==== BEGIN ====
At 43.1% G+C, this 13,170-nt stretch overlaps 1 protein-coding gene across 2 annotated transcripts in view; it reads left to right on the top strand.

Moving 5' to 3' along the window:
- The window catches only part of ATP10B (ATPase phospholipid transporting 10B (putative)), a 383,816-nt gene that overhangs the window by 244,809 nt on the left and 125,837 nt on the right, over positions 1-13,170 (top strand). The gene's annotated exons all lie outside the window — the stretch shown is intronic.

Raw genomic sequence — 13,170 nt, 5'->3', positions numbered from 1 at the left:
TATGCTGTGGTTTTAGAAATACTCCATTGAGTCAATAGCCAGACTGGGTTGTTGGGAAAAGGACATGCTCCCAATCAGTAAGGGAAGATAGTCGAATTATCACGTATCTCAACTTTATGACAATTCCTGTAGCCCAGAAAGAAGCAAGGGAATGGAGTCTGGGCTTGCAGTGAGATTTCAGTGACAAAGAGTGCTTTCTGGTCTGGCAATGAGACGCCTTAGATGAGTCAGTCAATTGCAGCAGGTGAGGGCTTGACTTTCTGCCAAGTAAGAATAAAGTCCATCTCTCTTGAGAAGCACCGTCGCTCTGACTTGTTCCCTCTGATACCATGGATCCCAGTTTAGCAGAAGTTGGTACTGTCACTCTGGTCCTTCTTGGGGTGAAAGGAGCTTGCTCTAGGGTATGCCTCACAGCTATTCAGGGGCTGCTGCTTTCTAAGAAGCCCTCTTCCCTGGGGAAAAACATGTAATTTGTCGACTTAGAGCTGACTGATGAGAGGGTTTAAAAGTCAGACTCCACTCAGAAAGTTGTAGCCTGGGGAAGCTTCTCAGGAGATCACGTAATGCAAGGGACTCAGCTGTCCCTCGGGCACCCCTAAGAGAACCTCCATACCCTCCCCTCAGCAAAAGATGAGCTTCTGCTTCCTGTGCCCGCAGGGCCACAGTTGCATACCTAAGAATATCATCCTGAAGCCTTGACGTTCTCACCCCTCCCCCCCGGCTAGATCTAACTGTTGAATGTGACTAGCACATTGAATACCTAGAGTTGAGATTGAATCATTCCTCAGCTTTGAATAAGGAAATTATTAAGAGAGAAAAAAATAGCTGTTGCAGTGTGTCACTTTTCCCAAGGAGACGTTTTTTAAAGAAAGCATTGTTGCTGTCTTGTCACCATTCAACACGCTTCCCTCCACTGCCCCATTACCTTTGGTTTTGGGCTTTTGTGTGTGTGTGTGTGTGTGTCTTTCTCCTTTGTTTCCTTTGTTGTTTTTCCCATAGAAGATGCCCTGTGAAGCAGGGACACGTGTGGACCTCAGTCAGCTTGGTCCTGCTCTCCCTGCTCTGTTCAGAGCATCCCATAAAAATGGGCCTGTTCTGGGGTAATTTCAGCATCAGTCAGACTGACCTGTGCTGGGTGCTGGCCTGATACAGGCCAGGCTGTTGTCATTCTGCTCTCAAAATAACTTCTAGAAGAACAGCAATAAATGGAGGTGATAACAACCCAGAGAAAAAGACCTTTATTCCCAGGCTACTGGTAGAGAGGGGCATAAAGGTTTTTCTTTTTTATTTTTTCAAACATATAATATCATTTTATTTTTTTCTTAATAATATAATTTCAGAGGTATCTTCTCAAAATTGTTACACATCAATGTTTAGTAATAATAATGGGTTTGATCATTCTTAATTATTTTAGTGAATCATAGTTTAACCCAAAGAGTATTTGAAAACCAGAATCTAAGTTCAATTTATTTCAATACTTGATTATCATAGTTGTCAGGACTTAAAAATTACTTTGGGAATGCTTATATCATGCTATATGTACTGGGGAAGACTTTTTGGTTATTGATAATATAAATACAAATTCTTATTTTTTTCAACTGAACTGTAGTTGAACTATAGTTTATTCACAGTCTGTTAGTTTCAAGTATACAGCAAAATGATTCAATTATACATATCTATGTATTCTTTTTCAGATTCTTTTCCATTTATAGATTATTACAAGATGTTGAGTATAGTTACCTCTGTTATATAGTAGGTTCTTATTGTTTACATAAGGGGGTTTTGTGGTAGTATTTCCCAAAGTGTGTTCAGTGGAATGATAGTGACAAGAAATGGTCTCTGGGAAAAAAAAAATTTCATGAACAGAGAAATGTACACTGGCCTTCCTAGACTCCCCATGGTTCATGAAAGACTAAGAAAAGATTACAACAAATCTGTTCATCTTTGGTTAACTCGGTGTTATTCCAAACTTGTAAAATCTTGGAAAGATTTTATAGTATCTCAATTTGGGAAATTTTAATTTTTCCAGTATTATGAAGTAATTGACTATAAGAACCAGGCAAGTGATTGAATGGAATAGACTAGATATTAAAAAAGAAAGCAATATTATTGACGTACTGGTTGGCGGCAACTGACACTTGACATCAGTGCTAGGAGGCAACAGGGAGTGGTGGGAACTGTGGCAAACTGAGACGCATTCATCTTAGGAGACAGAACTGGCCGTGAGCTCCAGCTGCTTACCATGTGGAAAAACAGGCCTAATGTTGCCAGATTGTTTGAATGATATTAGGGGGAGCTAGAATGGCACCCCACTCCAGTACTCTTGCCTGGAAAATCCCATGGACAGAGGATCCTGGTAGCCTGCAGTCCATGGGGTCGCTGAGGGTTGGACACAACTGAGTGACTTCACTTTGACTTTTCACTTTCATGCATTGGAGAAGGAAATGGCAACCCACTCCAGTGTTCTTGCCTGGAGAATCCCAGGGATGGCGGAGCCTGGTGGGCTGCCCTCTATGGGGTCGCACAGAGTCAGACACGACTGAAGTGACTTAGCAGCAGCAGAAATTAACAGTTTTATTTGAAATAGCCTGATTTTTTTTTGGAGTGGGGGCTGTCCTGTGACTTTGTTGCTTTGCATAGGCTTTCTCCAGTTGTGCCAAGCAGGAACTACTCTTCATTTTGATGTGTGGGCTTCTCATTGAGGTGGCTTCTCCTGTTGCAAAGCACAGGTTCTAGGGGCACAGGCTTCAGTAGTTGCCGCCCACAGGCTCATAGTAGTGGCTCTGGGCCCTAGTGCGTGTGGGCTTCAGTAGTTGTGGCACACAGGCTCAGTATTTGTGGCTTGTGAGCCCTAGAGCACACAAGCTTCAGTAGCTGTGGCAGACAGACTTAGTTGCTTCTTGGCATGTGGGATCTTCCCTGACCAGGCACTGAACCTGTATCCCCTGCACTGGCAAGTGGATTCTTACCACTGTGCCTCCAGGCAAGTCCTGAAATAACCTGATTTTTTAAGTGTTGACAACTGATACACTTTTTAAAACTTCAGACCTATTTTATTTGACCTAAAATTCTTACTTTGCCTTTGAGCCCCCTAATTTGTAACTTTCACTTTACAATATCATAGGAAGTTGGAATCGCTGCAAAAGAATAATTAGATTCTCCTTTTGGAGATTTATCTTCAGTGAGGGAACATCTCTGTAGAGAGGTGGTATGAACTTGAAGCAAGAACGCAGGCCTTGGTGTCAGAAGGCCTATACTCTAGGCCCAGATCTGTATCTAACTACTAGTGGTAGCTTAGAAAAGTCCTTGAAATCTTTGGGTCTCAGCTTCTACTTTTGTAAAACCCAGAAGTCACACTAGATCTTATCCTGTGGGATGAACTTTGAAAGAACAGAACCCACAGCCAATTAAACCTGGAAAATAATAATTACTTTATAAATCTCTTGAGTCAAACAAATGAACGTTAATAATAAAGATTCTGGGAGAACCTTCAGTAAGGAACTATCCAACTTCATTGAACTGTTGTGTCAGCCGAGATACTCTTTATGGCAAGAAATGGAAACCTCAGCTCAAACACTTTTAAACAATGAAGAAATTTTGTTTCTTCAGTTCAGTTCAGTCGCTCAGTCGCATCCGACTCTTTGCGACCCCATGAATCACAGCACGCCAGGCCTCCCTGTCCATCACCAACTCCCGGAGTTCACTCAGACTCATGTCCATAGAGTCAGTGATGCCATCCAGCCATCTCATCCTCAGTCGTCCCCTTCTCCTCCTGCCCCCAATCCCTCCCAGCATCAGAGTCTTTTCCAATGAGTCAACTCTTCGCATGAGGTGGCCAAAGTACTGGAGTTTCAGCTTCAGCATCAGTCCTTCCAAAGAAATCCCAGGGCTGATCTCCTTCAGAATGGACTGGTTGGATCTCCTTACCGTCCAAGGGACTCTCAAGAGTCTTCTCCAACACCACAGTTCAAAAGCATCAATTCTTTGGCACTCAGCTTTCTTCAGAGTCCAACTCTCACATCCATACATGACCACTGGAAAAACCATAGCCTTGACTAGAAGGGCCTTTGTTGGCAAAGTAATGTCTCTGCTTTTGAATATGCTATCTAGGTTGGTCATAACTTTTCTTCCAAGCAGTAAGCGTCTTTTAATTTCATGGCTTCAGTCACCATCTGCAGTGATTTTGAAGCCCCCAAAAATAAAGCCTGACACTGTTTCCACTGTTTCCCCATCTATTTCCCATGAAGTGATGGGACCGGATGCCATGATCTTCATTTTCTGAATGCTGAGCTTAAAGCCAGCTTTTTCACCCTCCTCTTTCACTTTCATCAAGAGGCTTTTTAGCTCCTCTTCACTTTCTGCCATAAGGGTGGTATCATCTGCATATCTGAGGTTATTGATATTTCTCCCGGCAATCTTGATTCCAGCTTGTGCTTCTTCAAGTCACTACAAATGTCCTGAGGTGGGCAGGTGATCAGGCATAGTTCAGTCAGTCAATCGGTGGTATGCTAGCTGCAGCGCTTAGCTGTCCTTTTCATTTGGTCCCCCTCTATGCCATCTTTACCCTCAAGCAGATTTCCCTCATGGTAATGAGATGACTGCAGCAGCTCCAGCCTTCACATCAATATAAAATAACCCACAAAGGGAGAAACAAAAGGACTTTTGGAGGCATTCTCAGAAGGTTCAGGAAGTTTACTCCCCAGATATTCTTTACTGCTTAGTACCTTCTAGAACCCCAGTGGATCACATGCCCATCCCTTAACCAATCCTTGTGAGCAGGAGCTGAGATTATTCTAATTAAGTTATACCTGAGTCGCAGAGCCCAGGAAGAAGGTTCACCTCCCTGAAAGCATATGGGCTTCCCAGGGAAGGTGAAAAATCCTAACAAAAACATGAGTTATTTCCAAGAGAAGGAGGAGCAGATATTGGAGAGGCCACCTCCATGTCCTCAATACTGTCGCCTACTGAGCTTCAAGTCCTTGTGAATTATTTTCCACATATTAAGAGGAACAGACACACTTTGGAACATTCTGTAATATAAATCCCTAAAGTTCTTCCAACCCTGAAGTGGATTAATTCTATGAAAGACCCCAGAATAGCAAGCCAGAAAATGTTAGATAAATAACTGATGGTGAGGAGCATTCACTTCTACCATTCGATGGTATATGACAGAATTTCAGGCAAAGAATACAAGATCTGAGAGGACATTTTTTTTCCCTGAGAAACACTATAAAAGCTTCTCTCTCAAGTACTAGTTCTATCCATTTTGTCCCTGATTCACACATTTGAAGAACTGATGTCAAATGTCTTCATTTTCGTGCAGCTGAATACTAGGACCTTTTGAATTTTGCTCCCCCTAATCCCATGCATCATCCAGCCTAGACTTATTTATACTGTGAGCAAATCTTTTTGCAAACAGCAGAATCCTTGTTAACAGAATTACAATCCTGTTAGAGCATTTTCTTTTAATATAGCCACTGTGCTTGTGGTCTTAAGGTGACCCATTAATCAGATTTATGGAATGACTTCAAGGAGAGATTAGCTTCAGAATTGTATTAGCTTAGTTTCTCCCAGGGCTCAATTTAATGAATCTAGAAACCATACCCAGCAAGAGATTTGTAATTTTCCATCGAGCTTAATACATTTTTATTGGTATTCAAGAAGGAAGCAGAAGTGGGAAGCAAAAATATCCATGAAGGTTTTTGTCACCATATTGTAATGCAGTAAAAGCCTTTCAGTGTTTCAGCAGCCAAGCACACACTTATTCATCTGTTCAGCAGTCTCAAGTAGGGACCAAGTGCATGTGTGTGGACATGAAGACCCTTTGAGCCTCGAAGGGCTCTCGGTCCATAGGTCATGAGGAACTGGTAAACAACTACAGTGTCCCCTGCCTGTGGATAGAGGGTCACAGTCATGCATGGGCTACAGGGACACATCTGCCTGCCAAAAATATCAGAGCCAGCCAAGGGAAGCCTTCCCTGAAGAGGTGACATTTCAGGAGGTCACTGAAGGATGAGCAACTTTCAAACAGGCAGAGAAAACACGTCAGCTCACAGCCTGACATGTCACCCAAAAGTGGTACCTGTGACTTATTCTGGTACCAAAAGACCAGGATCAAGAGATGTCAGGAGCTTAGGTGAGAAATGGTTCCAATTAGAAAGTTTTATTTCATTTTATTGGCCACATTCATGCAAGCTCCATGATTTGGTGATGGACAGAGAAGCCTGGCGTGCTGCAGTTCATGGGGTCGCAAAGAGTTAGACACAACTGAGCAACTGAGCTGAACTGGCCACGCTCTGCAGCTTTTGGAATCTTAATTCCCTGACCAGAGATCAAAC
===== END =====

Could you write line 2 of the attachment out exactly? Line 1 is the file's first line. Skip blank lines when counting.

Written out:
Moving 5' to 3' along the window: